That is why Paul says in our text, “We know that Christ, being raised from the dead, will never die again; death no longer has dominion over him. For the death he died he died to sin, once for all, but the life he lives he lives to God. So you also must consider yourselves dead to sin and alive to God in Christ Jesus.”  Christ died to sin in order to win us forgiveness. He rose from the dead by the power of the Spirit to defeat death.

We have shared in Christ’s death and so are forgiven.  We have received new life by the Spirit’s work in baptism, and by his power – the power that raised Jesus from the dead – we are enabled to live to God.  We live in the ways God intended. God gives us this ability, and that is why Paul says immediately after our text, “Let not sin therefore reign in your mortal body, to make you obey its passions. Do not present your members to sin as instruments for unrighteousness, but present yourselves to God as those who have been brought from death to life, and your members to God as instruments for righteousness.”

Paul is clear that through baptism the Spirit provides this ability. But at the same time, we also must consider the question: Why then does Paul feel the need to talk about it and exhort Christians to live in this way?  The reason is that while we are a new creation in Christ, we have not yet fully been freed from the old Adam.  The sinful nature is still present. There are times when we let sin reign in our mortal bodies.  There are time when we obey its passions. We present our members to sin as instruments for unrighteousness.

When this happens, we do what Christians do: we repent. We confess our sin. We return in faith to what God has done for us in baptism. In the fourth question about Holy Baptism in the Small Catechism, Martin Luther asks, “What does such baptizing with water indicate?”  We must understand that when says “such baptizing with water” he is referring to the practice of his day that I mentioned earlier, in which the baby was plunged down into the water of the font and then brought back out of it three times.

He answers the question by writing, “It indicates that the Old Adam in us should by daily contrition and repentance be drowned and die with all sins and evil desires, and that a new man should daily emerge and arise to live before God in righteousness and purity forever.”  We return to our baptism as through confession of sin and repentance we drown the Old Adam with his sin and evil desires. Confession and repentance put to death the Old Adam. 

We return in faith to the promise God has made that through baptism our sins are forgiven, and we have received the Holy Spirit.  The Spirit who raised Jesus from the dead is now at work in us.  He helps us to arise and live before God in righteousness and purity – in ways that are true to God’s will and please him.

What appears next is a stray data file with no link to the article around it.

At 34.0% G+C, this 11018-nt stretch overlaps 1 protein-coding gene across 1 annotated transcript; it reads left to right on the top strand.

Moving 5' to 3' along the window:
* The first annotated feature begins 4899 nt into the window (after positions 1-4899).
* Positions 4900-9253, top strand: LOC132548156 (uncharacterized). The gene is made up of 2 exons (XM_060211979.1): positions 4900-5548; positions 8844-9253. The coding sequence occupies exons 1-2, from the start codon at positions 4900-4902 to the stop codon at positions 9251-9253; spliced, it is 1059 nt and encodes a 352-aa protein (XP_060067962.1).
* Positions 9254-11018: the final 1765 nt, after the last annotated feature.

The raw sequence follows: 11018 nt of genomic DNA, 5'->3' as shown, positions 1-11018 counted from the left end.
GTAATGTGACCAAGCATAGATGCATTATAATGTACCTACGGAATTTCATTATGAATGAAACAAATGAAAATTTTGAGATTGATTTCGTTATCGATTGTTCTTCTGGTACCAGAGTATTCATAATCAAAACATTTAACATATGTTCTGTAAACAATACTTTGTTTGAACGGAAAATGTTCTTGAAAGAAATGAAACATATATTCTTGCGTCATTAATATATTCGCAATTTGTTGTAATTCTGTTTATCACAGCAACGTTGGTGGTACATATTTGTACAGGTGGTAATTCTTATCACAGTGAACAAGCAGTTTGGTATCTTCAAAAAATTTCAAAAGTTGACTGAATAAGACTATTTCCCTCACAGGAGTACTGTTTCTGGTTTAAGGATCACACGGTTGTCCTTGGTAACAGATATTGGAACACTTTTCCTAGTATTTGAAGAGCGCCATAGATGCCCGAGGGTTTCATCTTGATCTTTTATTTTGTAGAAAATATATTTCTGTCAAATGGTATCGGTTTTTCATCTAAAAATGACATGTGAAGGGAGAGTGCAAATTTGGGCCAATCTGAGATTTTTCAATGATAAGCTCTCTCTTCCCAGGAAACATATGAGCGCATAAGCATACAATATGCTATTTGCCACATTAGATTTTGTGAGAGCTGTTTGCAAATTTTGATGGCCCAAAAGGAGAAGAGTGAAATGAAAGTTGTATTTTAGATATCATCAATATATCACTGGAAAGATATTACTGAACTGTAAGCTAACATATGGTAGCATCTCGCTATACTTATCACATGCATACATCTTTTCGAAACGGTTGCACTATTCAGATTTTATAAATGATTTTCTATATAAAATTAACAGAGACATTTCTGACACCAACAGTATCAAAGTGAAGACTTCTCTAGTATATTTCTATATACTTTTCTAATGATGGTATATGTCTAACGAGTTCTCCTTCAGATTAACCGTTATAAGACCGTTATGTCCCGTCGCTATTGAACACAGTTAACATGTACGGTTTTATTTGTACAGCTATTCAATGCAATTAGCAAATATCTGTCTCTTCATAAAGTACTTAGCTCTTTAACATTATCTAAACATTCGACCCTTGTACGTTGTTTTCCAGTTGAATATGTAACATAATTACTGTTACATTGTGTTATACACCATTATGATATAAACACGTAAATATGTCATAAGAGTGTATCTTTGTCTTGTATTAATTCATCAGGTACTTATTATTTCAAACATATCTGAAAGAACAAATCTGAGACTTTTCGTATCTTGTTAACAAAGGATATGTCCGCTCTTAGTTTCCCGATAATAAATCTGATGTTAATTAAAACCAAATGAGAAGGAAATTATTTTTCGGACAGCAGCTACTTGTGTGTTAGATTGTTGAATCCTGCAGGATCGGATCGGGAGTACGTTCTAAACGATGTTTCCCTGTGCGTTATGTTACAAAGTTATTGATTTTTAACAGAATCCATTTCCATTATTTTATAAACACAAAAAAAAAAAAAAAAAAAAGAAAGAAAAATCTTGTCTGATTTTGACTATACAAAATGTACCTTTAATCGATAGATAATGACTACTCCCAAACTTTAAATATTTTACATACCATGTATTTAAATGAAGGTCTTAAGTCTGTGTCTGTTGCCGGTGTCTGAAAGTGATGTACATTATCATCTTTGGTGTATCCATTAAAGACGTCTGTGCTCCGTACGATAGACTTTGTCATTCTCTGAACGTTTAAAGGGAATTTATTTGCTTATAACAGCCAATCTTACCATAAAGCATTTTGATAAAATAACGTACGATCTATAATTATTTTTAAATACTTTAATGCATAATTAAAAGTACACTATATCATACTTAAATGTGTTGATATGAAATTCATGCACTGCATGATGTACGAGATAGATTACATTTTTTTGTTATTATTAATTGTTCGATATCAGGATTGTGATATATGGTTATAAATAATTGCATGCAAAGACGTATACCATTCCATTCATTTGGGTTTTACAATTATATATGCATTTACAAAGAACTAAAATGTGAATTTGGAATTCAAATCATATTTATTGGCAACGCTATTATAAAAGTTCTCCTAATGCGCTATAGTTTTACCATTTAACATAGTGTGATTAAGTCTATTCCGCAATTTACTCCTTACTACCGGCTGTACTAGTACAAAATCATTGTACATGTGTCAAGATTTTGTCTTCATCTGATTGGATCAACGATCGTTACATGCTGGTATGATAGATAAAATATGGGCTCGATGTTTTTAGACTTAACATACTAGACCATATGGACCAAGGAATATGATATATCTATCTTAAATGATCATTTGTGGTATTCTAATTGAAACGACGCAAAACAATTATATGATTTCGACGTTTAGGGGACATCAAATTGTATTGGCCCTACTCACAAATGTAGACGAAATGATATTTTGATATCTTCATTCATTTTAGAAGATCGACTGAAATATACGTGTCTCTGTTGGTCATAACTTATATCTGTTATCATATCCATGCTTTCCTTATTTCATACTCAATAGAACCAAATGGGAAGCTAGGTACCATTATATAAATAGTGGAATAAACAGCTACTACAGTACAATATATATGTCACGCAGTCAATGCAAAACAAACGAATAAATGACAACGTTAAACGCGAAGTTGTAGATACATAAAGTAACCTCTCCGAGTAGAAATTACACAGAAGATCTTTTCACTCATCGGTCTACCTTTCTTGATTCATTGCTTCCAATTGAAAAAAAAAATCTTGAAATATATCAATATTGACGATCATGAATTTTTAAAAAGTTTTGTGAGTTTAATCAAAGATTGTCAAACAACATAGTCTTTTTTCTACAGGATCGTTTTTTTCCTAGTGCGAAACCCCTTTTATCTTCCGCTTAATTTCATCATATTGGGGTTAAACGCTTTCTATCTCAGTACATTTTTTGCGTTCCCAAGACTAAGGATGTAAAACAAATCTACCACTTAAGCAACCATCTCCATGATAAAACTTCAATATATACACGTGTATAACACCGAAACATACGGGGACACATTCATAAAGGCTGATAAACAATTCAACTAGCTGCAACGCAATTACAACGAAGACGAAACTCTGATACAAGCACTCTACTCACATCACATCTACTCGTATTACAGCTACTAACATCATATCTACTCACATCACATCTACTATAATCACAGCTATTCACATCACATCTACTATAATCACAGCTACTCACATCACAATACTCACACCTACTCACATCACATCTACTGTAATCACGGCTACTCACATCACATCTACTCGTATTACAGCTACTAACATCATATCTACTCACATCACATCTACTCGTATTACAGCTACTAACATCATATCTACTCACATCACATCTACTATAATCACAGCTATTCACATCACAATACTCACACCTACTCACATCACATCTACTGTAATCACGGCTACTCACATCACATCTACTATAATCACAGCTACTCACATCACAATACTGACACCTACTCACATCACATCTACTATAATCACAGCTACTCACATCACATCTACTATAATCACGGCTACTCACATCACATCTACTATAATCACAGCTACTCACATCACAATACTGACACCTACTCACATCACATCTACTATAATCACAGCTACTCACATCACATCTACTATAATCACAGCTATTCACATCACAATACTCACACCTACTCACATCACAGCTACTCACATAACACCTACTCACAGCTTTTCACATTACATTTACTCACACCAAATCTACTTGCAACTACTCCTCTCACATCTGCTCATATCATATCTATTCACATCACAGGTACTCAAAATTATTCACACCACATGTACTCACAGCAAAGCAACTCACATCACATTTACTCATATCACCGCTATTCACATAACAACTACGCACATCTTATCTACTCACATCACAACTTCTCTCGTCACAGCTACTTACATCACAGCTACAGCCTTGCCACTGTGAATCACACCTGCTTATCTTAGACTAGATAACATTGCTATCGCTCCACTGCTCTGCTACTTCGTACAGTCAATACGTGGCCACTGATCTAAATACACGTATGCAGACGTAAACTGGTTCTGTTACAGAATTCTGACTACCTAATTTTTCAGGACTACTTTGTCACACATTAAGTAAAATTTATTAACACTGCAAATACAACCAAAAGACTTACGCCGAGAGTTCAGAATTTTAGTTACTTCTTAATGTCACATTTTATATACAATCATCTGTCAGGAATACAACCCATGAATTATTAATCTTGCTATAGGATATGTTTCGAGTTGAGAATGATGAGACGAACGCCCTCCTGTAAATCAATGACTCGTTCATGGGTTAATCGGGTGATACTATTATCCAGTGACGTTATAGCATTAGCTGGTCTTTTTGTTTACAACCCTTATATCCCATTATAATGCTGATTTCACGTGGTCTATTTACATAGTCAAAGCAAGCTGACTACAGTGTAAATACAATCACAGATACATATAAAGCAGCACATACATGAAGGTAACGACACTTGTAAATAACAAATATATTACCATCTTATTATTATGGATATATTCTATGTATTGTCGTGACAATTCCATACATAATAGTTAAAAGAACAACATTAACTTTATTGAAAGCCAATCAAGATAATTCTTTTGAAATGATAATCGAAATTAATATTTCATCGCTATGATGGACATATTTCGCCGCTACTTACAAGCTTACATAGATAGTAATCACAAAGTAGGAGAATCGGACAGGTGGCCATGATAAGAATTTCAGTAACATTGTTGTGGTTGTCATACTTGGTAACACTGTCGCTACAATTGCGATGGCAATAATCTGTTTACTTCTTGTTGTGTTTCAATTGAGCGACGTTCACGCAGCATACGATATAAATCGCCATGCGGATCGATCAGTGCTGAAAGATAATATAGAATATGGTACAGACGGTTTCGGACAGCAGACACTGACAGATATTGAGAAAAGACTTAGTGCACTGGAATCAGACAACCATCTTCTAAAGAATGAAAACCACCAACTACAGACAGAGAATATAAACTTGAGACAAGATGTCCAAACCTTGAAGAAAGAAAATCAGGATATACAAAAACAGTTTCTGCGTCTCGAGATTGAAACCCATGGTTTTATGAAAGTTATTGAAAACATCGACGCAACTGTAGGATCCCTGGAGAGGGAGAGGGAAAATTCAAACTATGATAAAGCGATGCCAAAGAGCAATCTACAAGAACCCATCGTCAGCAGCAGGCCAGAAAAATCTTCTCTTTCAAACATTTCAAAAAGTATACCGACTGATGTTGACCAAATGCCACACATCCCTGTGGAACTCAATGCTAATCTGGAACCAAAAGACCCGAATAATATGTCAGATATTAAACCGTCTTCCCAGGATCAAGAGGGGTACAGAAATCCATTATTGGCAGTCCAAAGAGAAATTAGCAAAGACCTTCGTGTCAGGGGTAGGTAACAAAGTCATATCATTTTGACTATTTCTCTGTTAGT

You will note that Luther says “daily contrition.” The struggle against sin is an ongoing one. Through the work of the Spirit do we have success? Do we present our members to God as instruments for righteousness?  Yes, absolutely!  We make decisions of self-sacrifice and service toward others.  We choose to keep our mouth shut, instead of responding in anger or spreading gossip. But we never do this perfectly and, and indeed the more the Spirit is at work in us the more we also recognize the sin that is present.  Therefore we must return to our baptism every day. Luther says in the Large Catechism, “Therefore let all Christians regard their baptism as the daily garment that they are to wear all the time.  Every day they should be found in faith and with its fruits, suppressing the old man and growing up in the new.”

This we do in the confidence that our baptism provides the guarantee that the ultimate victory will be ours. After all, we have been baptized into the death of the risen Lord.  Because of baptism, the Spirit who raised Jesus from the dead is at work in us. Therefore Paul says in our text, “For if we have been united with him in a death like his, we shall certainly be united with him in a resurrection like his.”  Or as he adds a little later, “Now if we have died with Christ, we believe that we will also live with him. We know that Christ, being raised from the dead, will never die again; death no longer has dominion over him.”

Jesus Christ has defeated death in his resurrection.  The risen and exalted Lord will return in glory on the Last Day.  He will raise and transform our bodies to be like his. Freed completely from sin and death, we will live with our Lord in the renewed creation, and there will never be need for contrition or repentance again.